Emory University medical fellow Dr. Nicole Herbst was shocked when she saw three patients who came in with abnormal results from chest CT scans they had bought on Groupon.
Similar deals have shown up for various lung, heart and full-body scans across Atlanta, as well as in Oklahoma and California. Groupon also offers discount coupons for expectant parents looking for ultrasounds, sold as “fetal memories.”
While Herbst declined to comment for this story, her sentiments were shared widely by the medical community on social media. The concept of patients using Groupons to get discounted medical care elicited the typical stages of Twitter grief: anger, bargaining and acceptance that this is the medical system today in the United States.
But, ultimately, the use of Groupon and other pricing tools is symptomatic of a health care market where patients desperately want a deal—or at least tools that better nail down their costs before they get care.
“Whether or not a person may philosophically agree that medicine is a business, it is a market,” said Steven Howard, who runs Saint Louis University’s health administration program.
By offering an upfront cost on a coupon site like Groupon, Howard argued, medical companies are meeting people where they are. It helps drive prices down, he said, all while marketing the medical businesses.
For Paul Ketchel, CEO and founder of MDsave, a site that contracts with providers to offer discount-priced vouchers on bundled medical treatments and services, the use of medical Groupons and his own company’s success speak to the brokenness of the U.S. health care system.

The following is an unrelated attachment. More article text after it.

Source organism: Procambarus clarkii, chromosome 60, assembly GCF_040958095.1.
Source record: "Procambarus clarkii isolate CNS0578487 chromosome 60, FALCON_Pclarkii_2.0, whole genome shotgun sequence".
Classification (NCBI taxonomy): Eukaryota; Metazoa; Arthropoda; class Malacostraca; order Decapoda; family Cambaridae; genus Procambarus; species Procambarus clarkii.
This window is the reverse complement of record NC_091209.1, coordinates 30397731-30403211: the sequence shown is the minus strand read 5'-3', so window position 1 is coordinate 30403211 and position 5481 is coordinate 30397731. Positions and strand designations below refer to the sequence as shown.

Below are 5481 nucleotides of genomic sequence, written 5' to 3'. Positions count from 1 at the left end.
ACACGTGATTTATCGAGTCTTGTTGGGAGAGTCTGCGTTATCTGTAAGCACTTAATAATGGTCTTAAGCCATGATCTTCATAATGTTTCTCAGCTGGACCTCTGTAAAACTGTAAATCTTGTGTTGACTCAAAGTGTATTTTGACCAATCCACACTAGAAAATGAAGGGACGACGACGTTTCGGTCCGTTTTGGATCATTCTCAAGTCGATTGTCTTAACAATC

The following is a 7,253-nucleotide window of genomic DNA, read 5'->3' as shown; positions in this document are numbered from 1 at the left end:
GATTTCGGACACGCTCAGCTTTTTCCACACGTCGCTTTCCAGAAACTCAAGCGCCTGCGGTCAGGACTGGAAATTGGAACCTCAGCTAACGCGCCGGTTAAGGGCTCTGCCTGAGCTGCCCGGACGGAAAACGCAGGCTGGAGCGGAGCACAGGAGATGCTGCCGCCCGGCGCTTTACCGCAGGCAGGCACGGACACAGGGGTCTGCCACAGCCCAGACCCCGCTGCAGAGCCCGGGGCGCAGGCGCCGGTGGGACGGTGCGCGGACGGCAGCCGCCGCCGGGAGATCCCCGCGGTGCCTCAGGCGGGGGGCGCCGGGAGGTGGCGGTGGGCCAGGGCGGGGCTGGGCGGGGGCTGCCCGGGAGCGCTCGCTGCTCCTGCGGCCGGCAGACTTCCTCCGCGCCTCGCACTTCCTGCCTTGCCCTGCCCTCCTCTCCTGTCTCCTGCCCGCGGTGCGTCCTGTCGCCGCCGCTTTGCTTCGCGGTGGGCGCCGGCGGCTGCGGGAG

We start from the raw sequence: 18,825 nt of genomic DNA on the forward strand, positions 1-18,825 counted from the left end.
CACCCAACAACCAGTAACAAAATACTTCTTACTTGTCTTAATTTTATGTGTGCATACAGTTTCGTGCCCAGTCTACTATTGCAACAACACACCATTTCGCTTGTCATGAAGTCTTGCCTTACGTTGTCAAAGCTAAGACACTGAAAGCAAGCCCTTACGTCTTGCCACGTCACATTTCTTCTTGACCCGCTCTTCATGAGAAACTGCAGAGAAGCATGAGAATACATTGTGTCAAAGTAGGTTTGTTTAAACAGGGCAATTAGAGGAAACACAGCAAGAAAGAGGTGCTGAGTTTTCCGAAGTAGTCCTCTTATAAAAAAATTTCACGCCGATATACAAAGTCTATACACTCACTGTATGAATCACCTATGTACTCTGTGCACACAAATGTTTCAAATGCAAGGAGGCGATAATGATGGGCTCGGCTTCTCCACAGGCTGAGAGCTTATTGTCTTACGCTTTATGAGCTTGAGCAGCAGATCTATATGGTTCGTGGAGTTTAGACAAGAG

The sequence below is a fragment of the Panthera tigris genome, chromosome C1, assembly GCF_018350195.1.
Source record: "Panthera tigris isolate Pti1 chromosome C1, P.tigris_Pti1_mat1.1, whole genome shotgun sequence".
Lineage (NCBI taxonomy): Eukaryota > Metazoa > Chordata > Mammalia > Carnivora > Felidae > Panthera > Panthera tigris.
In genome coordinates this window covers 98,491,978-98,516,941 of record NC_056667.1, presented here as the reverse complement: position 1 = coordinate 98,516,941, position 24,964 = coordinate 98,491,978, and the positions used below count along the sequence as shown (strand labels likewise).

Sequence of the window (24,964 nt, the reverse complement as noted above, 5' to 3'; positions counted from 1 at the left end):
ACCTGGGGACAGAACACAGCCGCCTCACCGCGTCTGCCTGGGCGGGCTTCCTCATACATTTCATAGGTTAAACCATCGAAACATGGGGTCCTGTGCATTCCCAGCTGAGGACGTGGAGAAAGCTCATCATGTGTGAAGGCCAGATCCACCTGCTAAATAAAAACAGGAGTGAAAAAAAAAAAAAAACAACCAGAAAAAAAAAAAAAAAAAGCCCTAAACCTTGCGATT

MDsave offers deals at over 250 hospitals across the country, selling vouchers for anything from MRIs to back surgery. It has experienced rapid growth and expansion in the several years since its launch. Ketchel attributes that growth to the general lack of price transparency in the U.S. health care industry amid rising costs to consumers.
“All we are really doing is applying the e-commerce concepts and engineering concepts that have been applied to other industries to health care,” he argued. “We are like transacting with Expedia or Kayak while the rest of the health care industry is working with an old-school travel agent.”
A Closer Look At The Deal
Crown Valley Imaging in Mission Viejo, Calif., has been selling Groupon deals for services including heart scans and full-body CT scans since February 2017—despite what Crown Valley’s president, Sami Beydoun, called Groupon’s aggressive financial practices. According to him, Groupon dictates the price for its deals based on the competition in the area—and then takes a substantial cut.
“They take about half. It’s kind of brutal. It’s a tough place to market,” he said. “But the way I look at it is you’re getting decent marketing.”
Groupon-type deals for health care aren’t new. They were more popular in 2011, 2012 and 2013, when Groupon and its then-competitor LivingSocial were at their heights. The industry has since lost some steam. Groupon stock and valuation have tumbled in recent years, even after buying LivingSocial in 2016.
Groupon did not respond to requests for comment on how many medical offerings it has featured or its pricing structure.